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Persuasive Listening

What would make a “persuasive listener”? Well, obviously it’s someone who has already listened well to God’s leading and is listening from within God’s presence.  Listening from within God’s presence would attune me to the Spirit’s leading and discerning.

Deacons
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Bringing Up the Hard Stuff

You know there is a topic that NEEDS to be discussed. You WANT it to be addressed. And you KNOW it'll cause tension, stress and maybe bad feelings if you bring it up. What to do? Leaders in our congregations need to know how to help the membership deal with difficult topics in fruitful and safe ways. It can be 

Deacons
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Signs That God's At Work

God seems to be offering our congregation a remarkable set of exciting opportunities in the past year.  It's certainly not that we've been working so hard to cultivate this particular set of events!

Deacons
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8 Deacon Self Assessment Questions

Want a handy way to run a pre-flight check before serving as a deacon? Want to start a good discussion with fellow deacons? Want to have a discussion at deacons' meeting about "how we're doing"? Here are a few thought-provoking questions!

Deacons
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Deacons Who Tell Stories

When we relate the Jesus stories to our economic behavior, we do not find obvious and easy applications.  And so we act as a community of discernment - testing our answers and our applications together.   We need each other for this vital task.

Deacons
Q&A
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What guidelines should a church have for helping those in need?

Our church receives a lot of requests for assistance. We regularly make food dishes and food and gas vouchers available. We make funds available to help pay bills. The requests for assistance come for our members, friends/neighbours of our members and from those outside our church. As deacons, we sometimes struggle with regard to how to distribute the funds collected in ways that maintain our accountability to the congregation. We currently have some 'understood' guidelines in terms of funds distribution but nothing in writing. There must be churches that have written guidelines - we would...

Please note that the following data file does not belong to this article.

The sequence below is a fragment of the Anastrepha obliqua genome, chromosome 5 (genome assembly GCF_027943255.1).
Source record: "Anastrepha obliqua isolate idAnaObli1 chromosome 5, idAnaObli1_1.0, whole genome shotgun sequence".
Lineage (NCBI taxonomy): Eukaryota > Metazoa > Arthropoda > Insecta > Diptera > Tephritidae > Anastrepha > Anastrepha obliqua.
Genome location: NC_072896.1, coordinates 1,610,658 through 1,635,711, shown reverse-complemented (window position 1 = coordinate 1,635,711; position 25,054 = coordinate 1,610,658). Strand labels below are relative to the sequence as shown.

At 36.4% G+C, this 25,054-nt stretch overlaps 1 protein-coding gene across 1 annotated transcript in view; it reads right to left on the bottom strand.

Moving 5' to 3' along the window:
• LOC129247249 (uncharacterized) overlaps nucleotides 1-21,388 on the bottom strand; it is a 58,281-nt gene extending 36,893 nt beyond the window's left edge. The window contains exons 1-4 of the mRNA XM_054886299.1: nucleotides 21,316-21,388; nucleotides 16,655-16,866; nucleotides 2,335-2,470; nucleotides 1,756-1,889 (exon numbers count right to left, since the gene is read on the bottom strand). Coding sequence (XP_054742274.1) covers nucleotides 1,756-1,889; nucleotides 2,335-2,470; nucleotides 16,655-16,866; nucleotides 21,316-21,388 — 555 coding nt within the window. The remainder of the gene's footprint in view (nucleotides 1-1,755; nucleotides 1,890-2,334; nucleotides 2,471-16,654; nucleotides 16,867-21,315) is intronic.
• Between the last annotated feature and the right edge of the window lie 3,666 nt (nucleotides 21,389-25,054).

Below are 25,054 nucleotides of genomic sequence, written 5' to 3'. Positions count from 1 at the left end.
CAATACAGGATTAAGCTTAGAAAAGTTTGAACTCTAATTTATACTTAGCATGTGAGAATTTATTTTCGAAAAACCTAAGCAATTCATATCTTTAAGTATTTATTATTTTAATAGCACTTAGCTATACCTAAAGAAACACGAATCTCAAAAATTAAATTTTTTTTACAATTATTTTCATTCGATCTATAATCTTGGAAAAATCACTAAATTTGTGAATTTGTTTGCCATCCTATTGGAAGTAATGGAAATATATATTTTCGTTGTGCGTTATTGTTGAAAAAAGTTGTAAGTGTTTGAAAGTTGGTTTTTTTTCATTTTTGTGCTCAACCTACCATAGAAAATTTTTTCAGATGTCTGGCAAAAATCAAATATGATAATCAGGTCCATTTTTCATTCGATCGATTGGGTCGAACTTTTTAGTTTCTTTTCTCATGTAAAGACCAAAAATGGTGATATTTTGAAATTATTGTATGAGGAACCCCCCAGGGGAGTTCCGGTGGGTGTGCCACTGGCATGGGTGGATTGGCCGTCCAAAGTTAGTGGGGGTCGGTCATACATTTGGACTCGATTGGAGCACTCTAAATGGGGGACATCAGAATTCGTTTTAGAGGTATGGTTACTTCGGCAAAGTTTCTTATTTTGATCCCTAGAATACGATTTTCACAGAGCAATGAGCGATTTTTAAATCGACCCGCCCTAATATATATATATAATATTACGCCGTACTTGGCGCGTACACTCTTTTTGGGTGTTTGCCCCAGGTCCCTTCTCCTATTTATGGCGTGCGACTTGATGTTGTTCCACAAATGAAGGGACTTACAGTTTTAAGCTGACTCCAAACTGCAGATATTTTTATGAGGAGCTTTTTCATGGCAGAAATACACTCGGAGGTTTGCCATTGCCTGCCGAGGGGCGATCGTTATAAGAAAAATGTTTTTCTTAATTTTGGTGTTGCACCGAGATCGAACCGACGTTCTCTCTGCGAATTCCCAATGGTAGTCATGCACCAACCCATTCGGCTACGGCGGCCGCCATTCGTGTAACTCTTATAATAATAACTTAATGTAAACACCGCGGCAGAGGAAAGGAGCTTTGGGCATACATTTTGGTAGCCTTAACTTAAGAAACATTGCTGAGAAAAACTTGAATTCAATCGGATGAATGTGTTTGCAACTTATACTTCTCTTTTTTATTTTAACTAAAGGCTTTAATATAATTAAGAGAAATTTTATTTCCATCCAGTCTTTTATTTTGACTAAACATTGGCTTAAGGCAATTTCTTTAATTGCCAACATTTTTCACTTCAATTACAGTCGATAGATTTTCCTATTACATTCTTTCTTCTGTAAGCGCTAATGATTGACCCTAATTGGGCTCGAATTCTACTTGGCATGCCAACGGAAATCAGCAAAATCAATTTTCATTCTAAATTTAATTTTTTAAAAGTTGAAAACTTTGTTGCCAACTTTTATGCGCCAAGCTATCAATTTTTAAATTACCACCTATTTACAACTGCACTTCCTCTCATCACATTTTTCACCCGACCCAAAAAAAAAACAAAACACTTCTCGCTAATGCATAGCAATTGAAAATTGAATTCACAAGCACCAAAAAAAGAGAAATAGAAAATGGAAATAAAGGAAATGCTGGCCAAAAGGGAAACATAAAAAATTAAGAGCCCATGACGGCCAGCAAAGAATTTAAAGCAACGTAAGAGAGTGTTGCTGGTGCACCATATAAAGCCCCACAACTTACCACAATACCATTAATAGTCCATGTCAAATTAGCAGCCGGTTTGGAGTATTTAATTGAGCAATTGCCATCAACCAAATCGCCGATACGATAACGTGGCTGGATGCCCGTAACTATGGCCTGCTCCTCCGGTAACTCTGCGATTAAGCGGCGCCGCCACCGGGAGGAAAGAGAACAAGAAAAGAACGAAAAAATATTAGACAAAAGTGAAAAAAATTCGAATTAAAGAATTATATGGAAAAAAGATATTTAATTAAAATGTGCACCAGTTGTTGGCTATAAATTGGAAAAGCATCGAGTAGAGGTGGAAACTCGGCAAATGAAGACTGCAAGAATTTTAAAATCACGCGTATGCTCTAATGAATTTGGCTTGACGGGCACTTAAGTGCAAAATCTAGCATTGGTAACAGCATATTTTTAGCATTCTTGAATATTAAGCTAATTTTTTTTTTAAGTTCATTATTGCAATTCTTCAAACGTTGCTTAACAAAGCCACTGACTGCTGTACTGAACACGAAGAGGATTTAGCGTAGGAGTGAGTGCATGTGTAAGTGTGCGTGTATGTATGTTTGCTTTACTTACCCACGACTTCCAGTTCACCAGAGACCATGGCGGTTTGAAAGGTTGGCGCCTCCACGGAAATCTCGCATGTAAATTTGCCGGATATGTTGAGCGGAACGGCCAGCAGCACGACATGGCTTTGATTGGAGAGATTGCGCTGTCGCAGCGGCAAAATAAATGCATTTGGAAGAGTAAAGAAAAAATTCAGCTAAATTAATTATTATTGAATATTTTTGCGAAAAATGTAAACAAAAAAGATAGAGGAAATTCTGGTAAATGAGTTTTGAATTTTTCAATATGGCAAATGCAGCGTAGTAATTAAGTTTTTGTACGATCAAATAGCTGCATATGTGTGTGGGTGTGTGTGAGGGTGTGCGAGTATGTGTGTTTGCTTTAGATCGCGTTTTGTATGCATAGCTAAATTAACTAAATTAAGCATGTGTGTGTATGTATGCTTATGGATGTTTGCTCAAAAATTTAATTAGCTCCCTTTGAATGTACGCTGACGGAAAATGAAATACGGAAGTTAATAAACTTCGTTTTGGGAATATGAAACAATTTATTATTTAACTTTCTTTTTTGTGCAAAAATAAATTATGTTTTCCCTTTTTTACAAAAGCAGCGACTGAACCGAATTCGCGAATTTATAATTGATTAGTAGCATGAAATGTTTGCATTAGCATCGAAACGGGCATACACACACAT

Deacons
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The Moment Is Now! CARPE DEACON!

What if deacons across the denomination began to brainstorm and dialog together about how to strengthen the office of deacon?  What if we blew down the mail box of the deacon task force with great ideas, incisive questions, and vivid stories?  

Deacons
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The DEBT! The BUDGET! The POOR! The CHURCH!

I have Jesus-following friends who disagree – strongly – about what the national budget should look like.  I have conflicting convictions within myself! But does it have anything to do with deacons?

Deacons
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Top 6 Reasons Why It's Good to be a Deacon NOW

A need, a hunger, a challenge, a deadline....  what reasons would YOU add to this list of reasons why it's good to be a deacon NOW?   I've come up with only 6!   Who will see my six and raise me at least one?

Deacons
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Deacons Harnessing "God Gifts"

We deacons are in a leadership role and as such our job is to empower, prepare, nurture and disciple our congregation to go out into the world and do the real work of the church. How do we do this?  

Deacons
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A Listening Malfunction

Within minutes my guts started to knot up as he discounted what others were saying in order to push his ideas on the group. Leaders need to listen – nowhere more than in the Church 

Deacons
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The Church as Community Asset

With powerful stories and solid biblical exegesis, Amy Sherman unpacks what it means for the church to be a Preview of the coming Kingdom attraction!

Deacons
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Signs of Community Transformation

Looking for a short but richly packed starting place for a conversation about how your church might get engaged with community transformation? You couldn't find a better place to look than in this 2 page list of questions and bullet points by Jay Van Groningen.